Media contracts expire all the time. Sometimes, the content owners are willing to have negotiations and renew under similar terms. Other times, content owners have new ideas on how they want to use those rights themselves. Either way, it means that platforms and content owners have to negotiate rather regularly. This weekend, negotiations between two powerhouses broke down and YouTube TV lost all 17 of Disney's channels on the platform.
The change in the platform offering came at midnight on Saturday, with an update from the YouTube. The company stated,
We've held good faith negotiations with Disney for several months. Unfortunately, despite our best efforts, we've been unable to reach an equitable agreement before our existing one expired, and their channels are no longer available on YouTube TV.
Obviously, Disney controls a lot of channels on cable and streaming platforms. The channels involved here included Disney Channel, the ESPN networks, the FX networks, and National Geographic, plus local channels in several markets. This is a major loss for those who have subscribed to YouTube TV expecting it to act as a cable service replacement. Because of the major loss in channels, YouTube has been forced to change its pricing structure, removing $15 from the monthly subscription price. This moves the subscription price from $64.99 per month to $49.99 per month.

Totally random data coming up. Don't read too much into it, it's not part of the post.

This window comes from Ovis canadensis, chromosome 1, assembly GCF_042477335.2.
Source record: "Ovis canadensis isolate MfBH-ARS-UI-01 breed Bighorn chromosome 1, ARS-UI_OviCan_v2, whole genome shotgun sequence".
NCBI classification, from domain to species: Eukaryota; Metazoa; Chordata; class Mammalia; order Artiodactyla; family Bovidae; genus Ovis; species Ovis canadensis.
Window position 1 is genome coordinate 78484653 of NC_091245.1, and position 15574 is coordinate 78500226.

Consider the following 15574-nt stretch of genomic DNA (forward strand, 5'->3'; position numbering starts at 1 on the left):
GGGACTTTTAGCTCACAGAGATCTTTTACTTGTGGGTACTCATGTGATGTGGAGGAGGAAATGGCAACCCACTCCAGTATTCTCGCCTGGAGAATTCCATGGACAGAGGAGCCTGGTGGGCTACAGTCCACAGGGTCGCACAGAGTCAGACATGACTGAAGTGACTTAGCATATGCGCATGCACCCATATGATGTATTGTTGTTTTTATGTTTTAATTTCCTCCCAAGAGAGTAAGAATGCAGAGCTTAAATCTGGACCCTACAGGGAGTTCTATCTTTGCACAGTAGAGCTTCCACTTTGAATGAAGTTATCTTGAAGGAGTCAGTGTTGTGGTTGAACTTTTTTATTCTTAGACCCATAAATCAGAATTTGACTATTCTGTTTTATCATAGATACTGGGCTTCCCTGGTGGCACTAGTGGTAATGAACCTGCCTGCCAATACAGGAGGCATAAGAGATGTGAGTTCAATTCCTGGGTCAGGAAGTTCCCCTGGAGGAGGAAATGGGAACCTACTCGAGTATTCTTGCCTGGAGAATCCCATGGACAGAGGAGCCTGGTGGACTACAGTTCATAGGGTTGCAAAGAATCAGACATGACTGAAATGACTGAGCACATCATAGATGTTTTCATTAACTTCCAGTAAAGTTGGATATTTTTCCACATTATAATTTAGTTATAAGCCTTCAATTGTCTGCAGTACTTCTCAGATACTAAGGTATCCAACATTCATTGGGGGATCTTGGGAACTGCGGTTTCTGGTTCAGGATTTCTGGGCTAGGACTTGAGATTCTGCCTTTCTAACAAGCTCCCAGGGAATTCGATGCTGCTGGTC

For those who have lost their Disney channels and want to access at least most of the content, both Disney and YouTube recommend signing up for the Disney Bundle, which will bring Disney+, ESPN+, and Hulu. The price of the bundle is less than the change in price for YouTube TV, possibly giving an advantage for some users. However, without all of the live content and the single interface, it might not be ideal for all users.
Clearly, this is not about content - it is about money. Disney wants to generate more revenue from YouTube parent Google, while YouTube is trying to keep the costs down to keep the monthly fee down. YouTube is experiencing the same battle that cable operators have been fighting for years, except that small cable carriers get a lower carriage fee per user than what Disney wants from YouTube.
This change comes just days after the company managed to strike a deal with Roku, keeping the service on the Roku platform. In this case, the role was reversed, however - playing the part of the platform trying to maintain content, rather than the content trying to stay on a platform.